The way to Acid Communism
I will criticize capitalism here... then ask for a paid subscription. You can read Marx all you want... on your Amazon Kindle. In this way, capitalism is like the Hotel California. You can check out any time you like, but you can never leave. It's like a room full of doors that all lead back to the same place.
Capitalism—more than any ideology—devours its rebellions. Kings would kill you for criticizing them, but capitalism takes nothing personally. It's strictly business. Capitalism will take your rebellion, print it on a t-shirt, and sell it back to you. How do you resist such a thing? It's amorphous, it's relentless, it's everywhere. Resisting capitalism feels like a fish resisting water. And yet some fish did resist water. That's how we're here.
The end of capitalism is both impossible and inevitable. I don't know how it ends, but it will. Every ideology is very serious in the present and looks very silly in the future. We laugh at the divine right of kings, but we have billionaire shop-keepers. Are we any less absurd?
Every empire has no clothes, and while they get away with it for a while, eventually some kid points out that they're butt naked and the whole thing comes down. I don't know how, I don't know when, but the first step is having the audacity to giggle, to point, and to say 'the emperor has no clothes!'
Capitalism Will End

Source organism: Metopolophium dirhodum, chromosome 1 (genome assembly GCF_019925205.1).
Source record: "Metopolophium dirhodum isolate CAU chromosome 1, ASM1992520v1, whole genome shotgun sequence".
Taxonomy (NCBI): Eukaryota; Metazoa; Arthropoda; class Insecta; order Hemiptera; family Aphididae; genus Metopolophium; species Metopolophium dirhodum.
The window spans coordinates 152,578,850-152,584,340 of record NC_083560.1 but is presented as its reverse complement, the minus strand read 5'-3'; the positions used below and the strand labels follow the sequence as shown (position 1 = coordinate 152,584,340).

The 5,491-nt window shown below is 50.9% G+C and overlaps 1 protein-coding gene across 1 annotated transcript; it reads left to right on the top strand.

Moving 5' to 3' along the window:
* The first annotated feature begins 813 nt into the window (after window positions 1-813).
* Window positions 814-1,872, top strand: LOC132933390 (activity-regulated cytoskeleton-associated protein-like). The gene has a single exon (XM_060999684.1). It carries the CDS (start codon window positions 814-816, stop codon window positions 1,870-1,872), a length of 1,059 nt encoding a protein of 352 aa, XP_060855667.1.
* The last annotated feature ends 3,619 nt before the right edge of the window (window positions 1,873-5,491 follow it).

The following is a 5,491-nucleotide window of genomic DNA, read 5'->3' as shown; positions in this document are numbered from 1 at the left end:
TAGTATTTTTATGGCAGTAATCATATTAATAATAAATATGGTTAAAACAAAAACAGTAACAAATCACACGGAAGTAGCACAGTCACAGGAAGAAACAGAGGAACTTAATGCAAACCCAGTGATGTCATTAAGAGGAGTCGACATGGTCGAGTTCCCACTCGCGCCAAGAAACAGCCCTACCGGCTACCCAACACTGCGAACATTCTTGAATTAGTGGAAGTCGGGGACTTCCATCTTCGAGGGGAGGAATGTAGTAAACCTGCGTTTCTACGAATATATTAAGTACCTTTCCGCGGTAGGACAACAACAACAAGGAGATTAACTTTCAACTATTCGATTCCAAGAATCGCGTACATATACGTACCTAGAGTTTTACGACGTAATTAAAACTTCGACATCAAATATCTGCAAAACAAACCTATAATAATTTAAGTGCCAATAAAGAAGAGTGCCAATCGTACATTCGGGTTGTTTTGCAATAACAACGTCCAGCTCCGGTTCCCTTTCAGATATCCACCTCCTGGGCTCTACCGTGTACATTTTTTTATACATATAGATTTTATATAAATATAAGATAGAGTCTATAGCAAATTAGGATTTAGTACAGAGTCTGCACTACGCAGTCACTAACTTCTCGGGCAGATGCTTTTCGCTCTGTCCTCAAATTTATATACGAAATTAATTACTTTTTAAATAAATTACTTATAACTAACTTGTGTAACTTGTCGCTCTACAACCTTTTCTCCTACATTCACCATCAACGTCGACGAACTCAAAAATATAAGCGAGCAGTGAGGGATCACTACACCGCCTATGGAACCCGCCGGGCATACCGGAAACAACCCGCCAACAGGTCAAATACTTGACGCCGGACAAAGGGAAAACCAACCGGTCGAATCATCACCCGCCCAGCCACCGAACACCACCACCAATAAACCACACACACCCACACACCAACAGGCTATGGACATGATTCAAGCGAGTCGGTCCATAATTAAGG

If anything in this life is certain, if history has taught us anything, it's that every ideology ends. Most of us don't believe in kings and queens anymore, a thought that was once unthinkable (and which still baffles people in Britain). At every point the dominant ideology says that it's not an ideology at all, which is sorta true. The divine right of kings was pretty fucking real while it lasted. Their executioner would draw out your entrails and fucking show you. Social reality is reality, until we imagine something else.
The Amputation Of Imagination
Mark Fisher calls the ideology we live in today Capitalist Realism.
Fisher has a whole book about it, but you can also understand the amputation of imagination from this comic:
The standard reaction to any re-imagination of capitalism is basically 'shut the fuck up' because we're in capitalism and it's too hard to change. Hence you get otherwise intelligent economists like Branko Milanovic (who see the problem) saying that we simply cannot change this ideology because it is reality.
Capitalist societies, after several centuries of exposure to market ideology and way of life, are structured in such a way that populations have fully accepted, and reaffirm in their daily lives, the objectives that make capitalism thrive...
It is irrelevant whether I like or dislike this situation (as Jason seems to believe). It is just that I observe how the world functions while Jason appears to me to live in an unreal world. (a response to Jason Hickel on Degrowth)
For all his keen observation, Milanovic seems to miss the fact that the world constantly changes. For him it's literally easier to imagine the end of the world through climate change than the end of capitalism. This is a profound failure of imagination, and also incoherent. If ideology created this situation, why wouldn't it create a different one? Milanovic is a critical economist, but even he insists that the emperor has clothes.